Communications: There is no mobile phone connection in camp. There is a computer station in main area including complimentary internet access.
TV & radio: None
Water supply: Borehole
Water supply notes: Hoanib has a septic tank system
Health & safety
Malarial protection recommended: Yes
Medical care: There is an on-line doctor in Otjiwarongo that the staff can speak to. They have emergency evacuation plans in place if needed.
Dangerous animals: High Risk
Security measures: None – miles from anywhere!
Fire safety: There are fire extinguishers in each room and the main area.
Laundry facilities: Laundry is included when you stay at Hoanib Camp. Weather permitting any laundry left in the morning to be washed will be returned to you on the same day. A mesh laundry bag is supplied for ‘smalls’ so that guests may place their underwear in this bag which will be machine washed and returned in the mesh bag.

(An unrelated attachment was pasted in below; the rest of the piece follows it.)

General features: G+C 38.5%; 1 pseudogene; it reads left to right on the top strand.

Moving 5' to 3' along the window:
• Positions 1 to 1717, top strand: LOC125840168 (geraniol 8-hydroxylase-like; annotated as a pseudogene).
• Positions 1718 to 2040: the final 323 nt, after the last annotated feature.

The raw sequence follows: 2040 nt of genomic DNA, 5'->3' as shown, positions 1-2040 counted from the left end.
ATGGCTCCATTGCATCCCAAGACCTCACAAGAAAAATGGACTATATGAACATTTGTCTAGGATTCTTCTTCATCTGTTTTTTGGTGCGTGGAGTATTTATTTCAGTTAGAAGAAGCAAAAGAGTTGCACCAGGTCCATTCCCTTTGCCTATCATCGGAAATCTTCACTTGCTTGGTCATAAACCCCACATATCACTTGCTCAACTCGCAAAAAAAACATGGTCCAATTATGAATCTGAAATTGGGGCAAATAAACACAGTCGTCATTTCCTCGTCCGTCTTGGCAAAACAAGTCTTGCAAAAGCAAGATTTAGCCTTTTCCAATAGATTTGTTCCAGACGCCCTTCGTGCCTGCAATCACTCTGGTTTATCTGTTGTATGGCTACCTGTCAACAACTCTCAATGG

Money: There is a digital safe in each suite
Accepted payment on location: Visa and MasterCard are accepted. Cash payments may be made in Namibian dollars, South African rand, US dollars, GB pounds and Euros but change will generally be given in Namibian dollars.